14.31.5 Examples of Radiocarbon Dating of Plant Macrofossils in Coastal Sequences

14.31.6 Recommendations for Selection of Plant Macrofossil Samples

14.31.7 Recommendations for Sample Preparation



Relevant Websites


Author Index


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© Academic Press 2013
20th March 2013
Academic Press
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About the Editor in Chief

John Shroder

John Shroder

John (Jack) F. Shroder graduated from Union College’s Geology Program in 1961, received a Masters degree at the University of Massachusetts – Amherst in 1963, and a doctorate at the University of Utah in 1967. His first academic job was two years at the University of Malawi in Africa, before he joined the faculty at the University of Nebraska at Omaha (UNO) in 1969, where he remained for most of the next four decades. In the late 1970s he also spent several years on an NSF grant and a Fulbright at Kabul University in Afghanistan and then in 1983-84 he had another Fulbright to Peshawar University in Pakistan. These experiences led to many years of research in the Hindu Kush and western Himalaya which continued through a host of grants and the thick and thin of the interminable war years and terrorist threats over there. Finally in the post 9/11 world, the difficulties of dealing with the increasing terrorism and avoidance of problems in the field forced a cessation of further work in those difficult countries. Also the declining US economy led to so many other problems at UNO that in summer of 2011, Dr. Shroder stopped teaching his required geology major courses and attempted to retire to his and his wife Susie’s new house in Crested Butte, Colorado. This lasted barely a month before UNO pressured him to return at a vastly reduced part-time salary to once again cover his geomorphology class for the fall semester, 2011. But in the interim, Jack had begun a new editing career for the Elsevier publishing company so that he was spending more of his time producing new volumes of work in geomorphology and hazards analysis. With 30 volumes written or edited by 2012, and 9 more deep into the planning stages, the future of such work for him in his retirement years seems certain. These books go together with the more than 150 other scientific papers he is continuing to publish. Dr. Shroder is a Fellow of the Geological Society of America and the American Association for the Advancement of Science. The Board of Trustees of the Foundation of the Geological Society of America also asked Jack to join them for the next six years as well, so his deep interests in geology will be maintained. The Association of American Geographers has given Dr. Shroder distinguished career awards twice, once for their Mountain Specialty Group in 2001, and again for their Geomorphology Specialty Group in 2010.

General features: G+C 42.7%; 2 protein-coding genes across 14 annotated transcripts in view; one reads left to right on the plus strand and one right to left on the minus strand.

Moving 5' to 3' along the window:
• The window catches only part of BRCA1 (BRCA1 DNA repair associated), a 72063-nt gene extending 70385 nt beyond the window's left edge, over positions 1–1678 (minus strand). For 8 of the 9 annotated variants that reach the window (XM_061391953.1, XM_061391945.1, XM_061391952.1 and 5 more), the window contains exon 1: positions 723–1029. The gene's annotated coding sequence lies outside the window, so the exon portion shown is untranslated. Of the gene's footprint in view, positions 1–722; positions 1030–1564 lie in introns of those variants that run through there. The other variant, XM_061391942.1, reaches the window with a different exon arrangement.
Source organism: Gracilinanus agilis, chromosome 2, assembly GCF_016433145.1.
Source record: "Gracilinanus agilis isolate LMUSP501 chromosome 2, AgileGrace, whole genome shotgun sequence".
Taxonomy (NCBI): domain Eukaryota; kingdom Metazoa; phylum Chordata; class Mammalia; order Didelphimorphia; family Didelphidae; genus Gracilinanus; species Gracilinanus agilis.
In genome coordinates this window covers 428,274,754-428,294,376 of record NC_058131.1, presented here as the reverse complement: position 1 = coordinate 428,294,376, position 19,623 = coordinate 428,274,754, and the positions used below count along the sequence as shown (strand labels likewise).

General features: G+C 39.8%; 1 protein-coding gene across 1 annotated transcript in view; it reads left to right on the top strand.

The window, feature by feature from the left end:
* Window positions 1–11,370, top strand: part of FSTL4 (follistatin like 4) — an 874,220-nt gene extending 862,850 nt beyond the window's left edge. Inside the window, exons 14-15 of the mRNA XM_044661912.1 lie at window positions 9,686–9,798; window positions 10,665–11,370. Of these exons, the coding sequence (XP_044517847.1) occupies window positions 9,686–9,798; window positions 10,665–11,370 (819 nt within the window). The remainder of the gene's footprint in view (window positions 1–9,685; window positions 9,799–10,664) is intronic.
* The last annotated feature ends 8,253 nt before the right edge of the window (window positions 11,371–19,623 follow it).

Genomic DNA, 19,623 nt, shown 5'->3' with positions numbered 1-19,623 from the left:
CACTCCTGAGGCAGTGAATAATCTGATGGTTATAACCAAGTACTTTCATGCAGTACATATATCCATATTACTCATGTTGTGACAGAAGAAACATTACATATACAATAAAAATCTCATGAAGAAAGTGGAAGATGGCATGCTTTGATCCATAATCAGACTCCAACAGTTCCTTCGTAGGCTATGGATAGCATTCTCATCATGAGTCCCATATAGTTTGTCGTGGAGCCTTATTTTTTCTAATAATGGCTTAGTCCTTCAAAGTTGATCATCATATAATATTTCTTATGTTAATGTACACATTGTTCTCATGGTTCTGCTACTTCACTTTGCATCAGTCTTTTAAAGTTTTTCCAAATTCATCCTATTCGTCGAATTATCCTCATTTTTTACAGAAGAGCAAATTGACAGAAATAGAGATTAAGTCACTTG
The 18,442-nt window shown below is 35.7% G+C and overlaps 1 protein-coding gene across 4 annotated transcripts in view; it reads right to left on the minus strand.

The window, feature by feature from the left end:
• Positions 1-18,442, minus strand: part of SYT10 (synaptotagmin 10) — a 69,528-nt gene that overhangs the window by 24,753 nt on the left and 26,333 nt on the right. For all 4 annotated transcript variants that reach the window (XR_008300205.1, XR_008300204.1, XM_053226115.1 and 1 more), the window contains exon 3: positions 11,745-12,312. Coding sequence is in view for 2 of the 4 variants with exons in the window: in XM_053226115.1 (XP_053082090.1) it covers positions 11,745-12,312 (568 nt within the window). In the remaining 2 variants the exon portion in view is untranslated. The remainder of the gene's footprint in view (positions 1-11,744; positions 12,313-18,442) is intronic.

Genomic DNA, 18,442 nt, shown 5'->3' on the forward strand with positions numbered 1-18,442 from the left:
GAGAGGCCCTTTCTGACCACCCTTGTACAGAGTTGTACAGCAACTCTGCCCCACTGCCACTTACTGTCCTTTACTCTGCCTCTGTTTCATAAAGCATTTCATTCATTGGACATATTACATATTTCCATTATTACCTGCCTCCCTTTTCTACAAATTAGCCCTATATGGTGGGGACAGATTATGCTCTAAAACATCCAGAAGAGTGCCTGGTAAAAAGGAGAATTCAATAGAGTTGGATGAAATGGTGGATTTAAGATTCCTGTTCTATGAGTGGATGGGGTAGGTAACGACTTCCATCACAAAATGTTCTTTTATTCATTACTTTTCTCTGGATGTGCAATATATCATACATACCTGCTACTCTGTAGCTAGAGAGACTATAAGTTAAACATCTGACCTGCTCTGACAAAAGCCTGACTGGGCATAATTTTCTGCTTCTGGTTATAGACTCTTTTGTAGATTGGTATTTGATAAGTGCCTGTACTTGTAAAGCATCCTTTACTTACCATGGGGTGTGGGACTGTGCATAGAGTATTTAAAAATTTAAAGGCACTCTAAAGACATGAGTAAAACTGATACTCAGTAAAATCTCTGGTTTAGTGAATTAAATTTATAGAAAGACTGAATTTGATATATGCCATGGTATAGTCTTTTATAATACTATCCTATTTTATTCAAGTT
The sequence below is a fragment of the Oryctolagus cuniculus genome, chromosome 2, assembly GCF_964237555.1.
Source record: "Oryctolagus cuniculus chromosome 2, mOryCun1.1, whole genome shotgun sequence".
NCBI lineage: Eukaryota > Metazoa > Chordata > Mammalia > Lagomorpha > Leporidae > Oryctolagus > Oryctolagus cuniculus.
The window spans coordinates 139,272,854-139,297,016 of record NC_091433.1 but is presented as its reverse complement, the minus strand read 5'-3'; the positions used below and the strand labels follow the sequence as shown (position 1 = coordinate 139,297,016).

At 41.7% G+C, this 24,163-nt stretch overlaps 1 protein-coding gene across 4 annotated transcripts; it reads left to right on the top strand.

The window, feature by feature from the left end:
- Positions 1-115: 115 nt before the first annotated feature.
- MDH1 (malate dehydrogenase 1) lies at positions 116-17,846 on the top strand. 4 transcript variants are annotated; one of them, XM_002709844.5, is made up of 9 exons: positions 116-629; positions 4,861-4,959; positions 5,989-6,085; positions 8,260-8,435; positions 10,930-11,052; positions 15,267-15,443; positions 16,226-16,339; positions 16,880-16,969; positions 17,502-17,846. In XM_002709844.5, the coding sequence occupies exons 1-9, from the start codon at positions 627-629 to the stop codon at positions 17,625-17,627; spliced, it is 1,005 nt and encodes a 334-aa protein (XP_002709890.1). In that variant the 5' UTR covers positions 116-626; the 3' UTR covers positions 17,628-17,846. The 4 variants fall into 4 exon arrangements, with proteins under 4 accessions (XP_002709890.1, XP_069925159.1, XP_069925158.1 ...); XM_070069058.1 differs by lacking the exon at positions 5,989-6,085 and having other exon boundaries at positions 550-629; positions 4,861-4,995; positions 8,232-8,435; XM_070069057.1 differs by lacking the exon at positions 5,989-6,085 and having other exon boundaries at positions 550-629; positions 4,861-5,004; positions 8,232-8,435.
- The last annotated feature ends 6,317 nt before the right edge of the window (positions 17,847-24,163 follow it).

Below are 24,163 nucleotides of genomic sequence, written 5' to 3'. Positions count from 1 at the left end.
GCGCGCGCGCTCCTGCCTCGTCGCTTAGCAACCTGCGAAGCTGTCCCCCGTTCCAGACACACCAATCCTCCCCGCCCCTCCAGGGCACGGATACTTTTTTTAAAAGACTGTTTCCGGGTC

Affiliations and Expertise

University of Nebraska at Omaha, NE, USA


"…the information is comprehensive, and the set successfully pulls together an overview of existing geomorphic knowledge. Given the multidisciplinary nature of the field, this resource will be useful to students in geology, geography, and environmental sciences."Summing Up: Highly recommended. --CHOICE Reviews Online, June 2014

"…the readership is expected to range from undergraduates looking for material for their term papers to professionals seeking pointers to productive future research directions…it should be an invaluable source of information on the geomorphological processes that Holocene scientists encounter and often need to know more about." --The Holocene, April 2014